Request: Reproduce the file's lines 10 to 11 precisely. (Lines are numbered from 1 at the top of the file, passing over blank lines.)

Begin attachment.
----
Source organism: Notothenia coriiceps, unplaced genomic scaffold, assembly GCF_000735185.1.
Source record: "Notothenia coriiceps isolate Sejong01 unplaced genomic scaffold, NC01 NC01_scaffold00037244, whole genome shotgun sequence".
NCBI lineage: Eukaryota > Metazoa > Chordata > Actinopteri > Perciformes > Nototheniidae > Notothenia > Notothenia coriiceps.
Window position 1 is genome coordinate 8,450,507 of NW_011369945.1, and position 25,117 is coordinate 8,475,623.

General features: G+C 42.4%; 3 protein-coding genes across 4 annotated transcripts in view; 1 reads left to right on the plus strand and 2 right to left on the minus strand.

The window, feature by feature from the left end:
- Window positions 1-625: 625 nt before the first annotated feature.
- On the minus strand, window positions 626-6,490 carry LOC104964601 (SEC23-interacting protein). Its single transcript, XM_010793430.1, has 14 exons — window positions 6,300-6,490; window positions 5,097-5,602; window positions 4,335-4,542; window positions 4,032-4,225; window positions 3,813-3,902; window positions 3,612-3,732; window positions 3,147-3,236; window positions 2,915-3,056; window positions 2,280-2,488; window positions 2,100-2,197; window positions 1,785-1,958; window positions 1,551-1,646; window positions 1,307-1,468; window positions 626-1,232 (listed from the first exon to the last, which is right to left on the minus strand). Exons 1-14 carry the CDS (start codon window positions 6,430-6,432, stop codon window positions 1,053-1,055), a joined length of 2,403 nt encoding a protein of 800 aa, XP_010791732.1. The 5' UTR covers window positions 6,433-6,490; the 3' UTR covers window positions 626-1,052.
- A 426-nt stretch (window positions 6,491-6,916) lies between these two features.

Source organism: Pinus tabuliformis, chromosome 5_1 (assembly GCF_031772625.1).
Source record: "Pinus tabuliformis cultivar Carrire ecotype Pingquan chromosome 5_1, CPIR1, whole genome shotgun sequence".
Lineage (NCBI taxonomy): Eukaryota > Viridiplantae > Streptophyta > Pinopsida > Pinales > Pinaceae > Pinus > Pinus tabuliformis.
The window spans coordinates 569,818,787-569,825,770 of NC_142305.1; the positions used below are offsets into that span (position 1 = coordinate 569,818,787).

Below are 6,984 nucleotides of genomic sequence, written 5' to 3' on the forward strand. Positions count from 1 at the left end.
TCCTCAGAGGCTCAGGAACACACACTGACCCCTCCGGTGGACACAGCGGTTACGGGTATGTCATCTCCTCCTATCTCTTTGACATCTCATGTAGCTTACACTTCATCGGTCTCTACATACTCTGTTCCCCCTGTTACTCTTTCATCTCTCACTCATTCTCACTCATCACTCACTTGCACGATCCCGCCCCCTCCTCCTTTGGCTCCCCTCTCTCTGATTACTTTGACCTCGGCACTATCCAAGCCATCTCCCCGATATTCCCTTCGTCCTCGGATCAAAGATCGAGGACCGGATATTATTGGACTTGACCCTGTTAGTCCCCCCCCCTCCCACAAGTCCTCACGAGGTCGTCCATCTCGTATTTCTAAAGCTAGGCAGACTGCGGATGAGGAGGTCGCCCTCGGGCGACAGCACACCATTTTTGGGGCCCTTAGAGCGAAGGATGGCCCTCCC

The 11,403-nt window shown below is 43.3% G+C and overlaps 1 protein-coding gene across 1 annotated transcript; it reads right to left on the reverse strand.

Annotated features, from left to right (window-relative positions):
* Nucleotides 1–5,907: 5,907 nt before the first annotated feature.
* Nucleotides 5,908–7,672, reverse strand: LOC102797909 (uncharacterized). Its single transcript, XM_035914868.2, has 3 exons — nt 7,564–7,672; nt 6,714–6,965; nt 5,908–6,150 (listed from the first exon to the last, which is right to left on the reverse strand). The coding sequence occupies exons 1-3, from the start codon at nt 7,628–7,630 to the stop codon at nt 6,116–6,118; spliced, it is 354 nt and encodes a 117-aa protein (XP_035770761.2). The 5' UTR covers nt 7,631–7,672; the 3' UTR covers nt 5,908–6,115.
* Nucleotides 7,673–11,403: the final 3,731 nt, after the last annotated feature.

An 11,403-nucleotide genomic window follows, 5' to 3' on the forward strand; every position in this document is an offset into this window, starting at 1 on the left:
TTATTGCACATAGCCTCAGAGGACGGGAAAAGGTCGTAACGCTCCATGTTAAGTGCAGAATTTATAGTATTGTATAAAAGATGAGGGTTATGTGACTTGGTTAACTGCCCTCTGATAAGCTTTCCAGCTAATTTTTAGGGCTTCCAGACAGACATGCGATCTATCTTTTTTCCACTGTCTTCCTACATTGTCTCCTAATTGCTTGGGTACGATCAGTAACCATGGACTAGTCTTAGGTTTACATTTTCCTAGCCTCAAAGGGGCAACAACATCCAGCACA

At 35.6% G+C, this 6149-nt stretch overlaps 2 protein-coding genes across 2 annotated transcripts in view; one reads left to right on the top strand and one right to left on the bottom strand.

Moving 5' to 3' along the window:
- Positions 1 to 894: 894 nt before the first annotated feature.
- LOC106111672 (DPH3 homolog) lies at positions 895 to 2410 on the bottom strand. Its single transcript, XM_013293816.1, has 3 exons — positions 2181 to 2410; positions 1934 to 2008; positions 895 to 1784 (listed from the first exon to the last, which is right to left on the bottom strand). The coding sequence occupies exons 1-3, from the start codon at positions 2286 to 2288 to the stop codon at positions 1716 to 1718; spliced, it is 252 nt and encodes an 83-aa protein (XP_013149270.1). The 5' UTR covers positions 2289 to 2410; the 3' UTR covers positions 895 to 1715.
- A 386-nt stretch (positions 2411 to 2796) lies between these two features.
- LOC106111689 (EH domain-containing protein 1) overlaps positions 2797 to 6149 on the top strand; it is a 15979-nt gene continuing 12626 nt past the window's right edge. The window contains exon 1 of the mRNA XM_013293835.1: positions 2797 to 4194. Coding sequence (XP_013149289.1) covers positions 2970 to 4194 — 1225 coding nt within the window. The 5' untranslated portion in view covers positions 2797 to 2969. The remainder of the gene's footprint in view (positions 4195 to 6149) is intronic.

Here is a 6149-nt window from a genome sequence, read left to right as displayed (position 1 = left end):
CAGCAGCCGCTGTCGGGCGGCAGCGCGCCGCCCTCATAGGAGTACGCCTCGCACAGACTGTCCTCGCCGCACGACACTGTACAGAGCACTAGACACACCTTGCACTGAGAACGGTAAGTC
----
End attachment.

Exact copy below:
Source organism: Pinus tabuliformis, chromosome 5_1 (assembly GCF_031772625.1).
Source record: "Pinus tabuliformis cultivar Carrire ecotype Pingquan chromosome 5_1, CPIR1, whole genome shotgun sequence".